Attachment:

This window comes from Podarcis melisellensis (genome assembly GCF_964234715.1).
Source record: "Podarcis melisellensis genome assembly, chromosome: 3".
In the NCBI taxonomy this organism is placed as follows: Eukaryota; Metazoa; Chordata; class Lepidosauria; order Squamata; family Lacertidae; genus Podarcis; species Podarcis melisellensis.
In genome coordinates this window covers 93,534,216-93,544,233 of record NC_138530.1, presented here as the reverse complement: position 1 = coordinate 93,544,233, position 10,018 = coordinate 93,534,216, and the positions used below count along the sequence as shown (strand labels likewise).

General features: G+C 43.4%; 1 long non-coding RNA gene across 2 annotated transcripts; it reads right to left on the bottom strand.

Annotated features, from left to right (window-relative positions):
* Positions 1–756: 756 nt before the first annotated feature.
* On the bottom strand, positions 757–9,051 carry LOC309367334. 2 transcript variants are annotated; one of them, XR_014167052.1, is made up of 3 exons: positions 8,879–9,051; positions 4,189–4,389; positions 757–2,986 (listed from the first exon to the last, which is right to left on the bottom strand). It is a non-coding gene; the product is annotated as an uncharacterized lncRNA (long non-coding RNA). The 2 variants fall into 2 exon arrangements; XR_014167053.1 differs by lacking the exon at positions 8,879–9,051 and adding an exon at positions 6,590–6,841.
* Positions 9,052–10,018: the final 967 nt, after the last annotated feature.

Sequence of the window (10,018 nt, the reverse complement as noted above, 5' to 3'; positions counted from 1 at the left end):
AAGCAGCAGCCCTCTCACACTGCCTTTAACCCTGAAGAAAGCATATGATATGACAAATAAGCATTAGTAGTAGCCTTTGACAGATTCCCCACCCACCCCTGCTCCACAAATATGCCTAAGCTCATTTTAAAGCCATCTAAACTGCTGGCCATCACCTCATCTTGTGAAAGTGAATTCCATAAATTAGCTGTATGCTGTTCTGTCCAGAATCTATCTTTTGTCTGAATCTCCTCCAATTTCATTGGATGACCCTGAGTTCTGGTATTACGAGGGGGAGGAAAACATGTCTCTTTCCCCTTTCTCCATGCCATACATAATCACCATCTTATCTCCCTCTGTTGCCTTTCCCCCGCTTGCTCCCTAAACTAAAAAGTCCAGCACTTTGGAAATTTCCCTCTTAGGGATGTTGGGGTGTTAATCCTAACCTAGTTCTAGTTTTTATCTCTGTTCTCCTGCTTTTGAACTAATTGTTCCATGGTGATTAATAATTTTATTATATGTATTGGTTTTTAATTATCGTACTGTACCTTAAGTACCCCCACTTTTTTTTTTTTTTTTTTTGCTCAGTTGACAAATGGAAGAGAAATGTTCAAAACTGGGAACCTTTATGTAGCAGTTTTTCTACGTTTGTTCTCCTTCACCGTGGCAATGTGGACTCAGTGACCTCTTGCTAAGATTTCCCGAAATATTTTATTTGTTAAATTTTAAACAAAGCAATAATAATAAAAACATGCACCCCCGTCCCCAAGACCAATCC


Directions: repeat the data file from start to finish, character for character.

This window comes from Podarcis melisellensis (genome assembly GCF_964234715.1).
Source record: "Podarcis melisellensis genome assembly, chromosome: 3".
In the NCBI taxonomy this organism is placed as follows: Eukaryota; Metazoa; Chordata; class Lepidosauria; order Squamata; family Lacertidae; genus Podarcis; species Podarcis melisellensis.
In genome coordinates this window covers 93,534,216-93,544,233 of record NC_138530.1, presented here as the reverse complement: position 1 = coordinate 93,544,233, position 10,018 = coordinate 93,534,216, and the positions used below count along the sequence as shown (strand labels likewise).

General features: G+C 43.4%; 1 long non-coding RNA gene across 2 annotated transcripts; it reads right to left on the bottom strand.

Annotated features, from left to right (window-relative positions):
* Positions 1–756: 756 nt before the first annotated feature.
* On the bottom strand, positions 757–9,051 carry LOC309367334. 2 transcript variants are annotated; one of them, XR_014167052.1, is made up of 3 exons: positions 8,879–9,051; positions 4,189–4,389; positions 757–2,986 (listed from the first exon to the last, which is right to left on the bottom strand). It is a non-coding gene; the product is annotated as an uncharacterized lncRNA (long non-coding RNA). The 2 variants fall into 2 exon arrangements; XR_014167053.1 differs by lacking the exon at positions 8,879–9,051 and adding an exon at positions 6,590–6,841.
* Positions 9,052–10,018: the final 967 nt, after the last annotated feature.

Sequence of the window (10,018 nt, the reverse complement as noted above, 5' to 3'; positions counted from 1 at the left end):
AAGCAGCAGCCCTCTCACACTGCCTTTAACCCTGAAGAAAGCATATGATATGACAAATAAGCATTAGTAGTAGCCTTTGACAGATTCCCCACCCACCCCTGCTCCACAAATATGCCTAAGCTCATTTTAAAGCCATCTAAACTGCTGGCCATCACCTCATCTTGTGAAAGTGAATTCCATAAATTAGCTGTATGCTGTTCTGTCCAGAATCTATCTTTTGTCTGAATCTCCTCCAATTTCATTGGATGACCCTGAGTTCTGGTATTACGAGGGGGAGGAAAACATGTCTCTTTCCCCTTTCTCCATGCCATACATAATCACCATCTTATCTCCCTCTGTTGCCTTTCCCCCGCTTGCTCCCTAAACTAAAAAGTCCAGCACTTTGGAAATTTCCCTCTTAGGGATGTTGGGGTGTTAATCCTAACCTAGTTCTAGTTTTTATCTCTGTTCTCCTGCTTTTGAACTAATTGTTCCATGGTGATTAATAATTTTATTATATGTATTGGTTTTTAATTATCGTACTGTACCTTAAGTACCCCCACTTTTTTTTTTTTTTTTTTTGCTCAGTTGACAAATGGAAGAGAAATGTTCAAAACTGGGAACCTTTATGTAGCAGTTTTTCTACGTTTGTTCTCCTTCACCGTGGCAATGTGGACTCAGTGACCTCTTGCTAAGATTTCCCGAAATATTTTATTTGTTAAATTTTAAACAAAGCAATAATAATAAAAACATGCACCCCCGTCCCCAAGACCAATCC